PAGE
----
How has it been done up until now?

Firstly, we need to differentiate between two types of Top Level Domains (TLD):

The cc-TLD

These are the Country Code-Top Level Domain.
These domains are made up of two letters, for example .uk, .fr, .es
The assignment of these domains (except for some exceptions) corresponds to the ISO-3166 list of country codes which is the commonly accepted International Standard.
ICANN clearly states that it is not for them to decide what is and what is not a country, and therefore if any country wishes to have its own domain, it must become included in the ISO-3166 list. ISO claim that they cannot Include Wales in ISO 3166-1 as Wales does not meet the criteria given by the UN of being an independent country.

The codes ICANN now uses are exclusively those from the ISO 3166-1 standard, although codes previously allocated under previous rules are maintained. In particular, uk (seen on most UK e-mail addresses) is not in ISO 3166-1, the appropriate country code in ISO 3166-1 is GB.

At present, therefore, eight ccTLDs are currently in use despite not being ISO 3166-1 two-letter codes, namely AC (Ascension Island), GG (Guernsey), IM (Isle of Man), JE (Jersey), SU (Soviet Union), TP (East Timor), UK (United Kingdom) YU (Yugoslavia).

The situation in the UK as regards to internet domains is very confusing. Jersey, Guernsey and the Isle of Man are not in ISO 3166-1 but do have domains, and the UK’s is listed as “GB” in ISO 3166-1, but “UK” is what appears in website addresses.

Areas such as Antarctica and the EU do have ccTLD’s. So do many minor islands. Some of them are barely inhabited (Pitcairn .pn, population 48). Some are now dependencies of Australia or New Zealand but still have their own ISO 3166 codes and DNS entries.

We haven’t given up hope therefore of getting a ccTLD for Wales, but in the short term a generic .cym domain is much more realistic.

Generic TLDs

These generic Top Level Domains are made up of three letters or more, and until now we find three types:

The historical TLDs (since the birth of Internet)

There are seven, and they were the first to be created. They are:

.com: Initially thought of for companies and e-commerce. Currently there is no control and it can be considered a free usage domain.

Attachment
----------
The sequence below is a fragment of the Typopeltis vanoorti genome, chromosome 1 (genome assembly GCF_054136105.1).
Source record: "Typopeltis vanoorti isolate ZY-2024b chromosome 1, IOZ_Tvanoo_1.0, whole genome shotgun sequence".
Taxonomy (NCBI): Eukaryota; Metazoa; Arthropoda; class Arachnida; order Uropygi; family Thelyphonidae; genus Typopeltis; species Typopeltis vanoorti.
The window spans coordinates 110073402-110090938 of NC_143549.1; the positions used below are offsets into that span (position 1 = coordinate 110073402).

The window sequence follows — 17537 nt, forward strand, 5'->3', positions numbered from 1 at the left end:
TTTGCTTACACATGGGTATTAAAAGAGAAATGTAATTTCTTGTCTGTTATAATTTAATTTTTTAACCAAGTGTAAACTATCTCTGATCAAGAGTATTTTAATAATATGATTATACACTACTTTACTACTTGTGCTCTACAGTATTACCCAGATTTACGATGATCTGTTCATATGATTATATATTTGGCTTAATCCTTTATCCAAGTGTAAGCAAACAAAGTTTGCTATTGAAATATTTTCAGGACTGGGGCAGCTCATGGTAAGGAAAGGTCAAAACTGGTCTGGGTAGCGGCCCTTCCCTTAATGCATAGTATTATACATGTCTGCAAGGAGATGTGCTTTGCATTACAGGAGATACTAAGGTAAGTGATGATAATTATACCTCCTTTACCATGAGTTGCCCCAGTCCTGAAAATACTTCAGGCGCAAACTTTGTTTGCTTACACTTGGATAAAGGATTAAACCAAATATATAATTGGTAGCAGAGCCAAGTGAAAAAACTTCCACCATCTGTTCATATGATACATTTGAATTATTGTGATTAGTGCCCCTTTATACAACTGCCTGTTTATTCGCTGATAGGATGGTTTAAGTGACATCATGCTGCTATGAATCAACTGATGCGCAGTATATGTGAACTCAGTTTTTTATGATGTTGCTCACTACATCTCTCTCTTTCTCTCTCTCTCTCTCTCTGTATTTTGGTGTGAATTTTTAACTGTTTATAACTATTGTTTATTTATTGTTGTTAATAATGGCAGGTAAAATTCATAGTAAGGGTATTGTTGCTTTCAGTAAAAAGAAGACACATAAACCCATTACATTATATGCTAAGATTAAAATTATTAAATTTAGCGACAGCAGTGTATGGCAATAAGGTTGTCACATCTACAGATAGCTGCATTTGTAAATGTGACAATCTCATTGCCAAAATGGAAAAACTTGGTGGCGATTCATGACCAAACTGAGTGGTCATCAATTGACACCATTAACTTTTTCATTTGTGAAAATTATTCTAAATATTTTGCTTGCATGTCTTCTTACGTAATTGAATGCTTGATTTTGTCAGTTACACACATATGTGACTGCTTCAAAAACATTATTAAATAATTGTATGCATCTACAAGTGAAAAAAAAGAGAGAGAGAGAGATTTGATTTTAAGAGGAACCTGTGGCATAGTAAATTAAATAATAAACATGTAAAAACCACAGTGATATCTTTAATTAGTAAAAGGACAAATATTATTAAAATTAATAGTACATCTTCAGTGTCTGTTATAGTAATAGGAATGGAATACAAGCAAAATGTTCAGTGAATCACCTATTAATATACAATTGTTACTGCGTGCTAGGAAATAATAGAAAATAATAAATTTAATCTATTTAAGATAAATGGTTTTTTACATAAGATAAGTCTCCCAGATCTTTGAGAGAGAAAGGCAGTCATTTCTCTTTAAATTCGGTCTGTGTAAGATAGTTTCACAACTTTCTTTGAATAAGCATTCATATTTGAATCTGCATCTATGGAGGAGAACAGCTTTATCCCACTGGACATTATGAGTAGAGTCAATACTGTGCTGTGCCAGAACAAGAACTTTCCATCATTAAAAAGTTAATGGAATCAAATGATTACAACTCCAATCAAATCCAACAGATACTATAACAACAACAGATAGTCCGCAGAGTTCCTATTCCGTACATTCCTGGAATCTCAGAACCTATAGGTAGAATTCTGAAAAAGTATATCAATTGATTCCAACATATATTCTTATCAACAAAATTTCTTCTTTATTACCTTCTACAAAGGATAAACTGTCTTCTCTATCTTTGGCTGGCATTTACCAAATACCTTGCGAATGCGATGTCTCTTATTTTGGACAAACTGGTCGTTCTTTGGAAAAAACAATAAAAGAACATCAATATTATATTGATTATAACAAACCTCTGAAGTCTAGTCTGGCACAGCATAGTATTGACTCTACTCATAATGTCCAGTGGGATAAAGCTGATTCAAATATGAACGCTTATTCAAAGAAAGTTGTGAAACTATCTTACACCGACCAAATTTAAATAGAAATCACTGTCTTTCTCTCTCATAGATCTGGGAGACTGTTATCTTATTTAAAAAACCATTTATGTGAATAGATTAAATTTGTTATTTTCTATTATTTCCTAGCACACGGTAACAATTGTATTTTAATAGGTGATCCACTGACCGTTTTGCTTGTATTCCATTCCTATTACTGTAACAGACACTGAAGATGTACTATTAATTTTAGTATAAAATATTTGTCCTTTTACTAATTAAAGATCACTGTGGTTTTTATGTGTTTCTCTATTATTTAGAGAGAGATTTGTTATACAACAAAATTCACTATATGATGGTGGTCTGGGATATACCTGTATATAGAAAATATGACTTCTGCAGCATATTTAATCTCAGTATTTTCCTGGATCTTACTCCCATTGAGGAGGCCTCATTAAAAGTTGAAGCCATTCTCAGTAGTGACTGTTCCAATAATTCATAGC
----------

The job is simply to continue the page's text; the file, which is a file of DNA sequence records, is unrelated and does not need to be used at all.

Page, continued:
.net: Initially for internet service providers and network services, but gradually became more generic as the original rigorous enforcement relaxed.
.org: Initially conceived for organizations. Currently there is no control and it can be considered a free usage domain.
.edu: Initially conceived for universities and the educational world. Currently it is reserved exclusively for educational purposes.
.gov: Initially thought of for governmental use. Currently it is reserved exclusively for the government of the United States of America.
.mil: Initially conceived for the military. Currently it is reserved exclusively for the Armed Forces of the United States of America.
.int: Initially conceived for international entities. Currently it is reserved for international organisations meeting certain treaty criteria, such as and

Non-sponsored TLDs (since 2000)

They are generic domains that are not backed by a community that requires a totally restrictive usage.

These domains operate under the policies established by the global Internet community, directly through ICANN.

These domains are:

.biz: For companies (from the word business). Currently there is no control and it can be considered a free usage domain.
.info: As an extention of .net, it is a domain for totally free usage.
.name: Domain for individuals or legal entities that wish to register their name and last name.
.pro: For independent professionals (lawyers, doctors, etc).
.mobi For delivering the internet to mobile devices.

Sponsored TLDs (since 2000)

These are exclusive domains backed by a a community which decides if a person or legal entity can register a domain, in function of whether or not they belong to the community.

There is a sponsor that represents the community. The sponsor is delegated the responsibility of elaborating and administering the policies for the management of the domain.

These domains are:

.aero: For the aeronautical industry
.coop: For cooperative organizations
.museum: For museums.
.cat: for the Catalan language and cultural community

We are fighting for a sTLD for the Welsh language and cultural community - .cym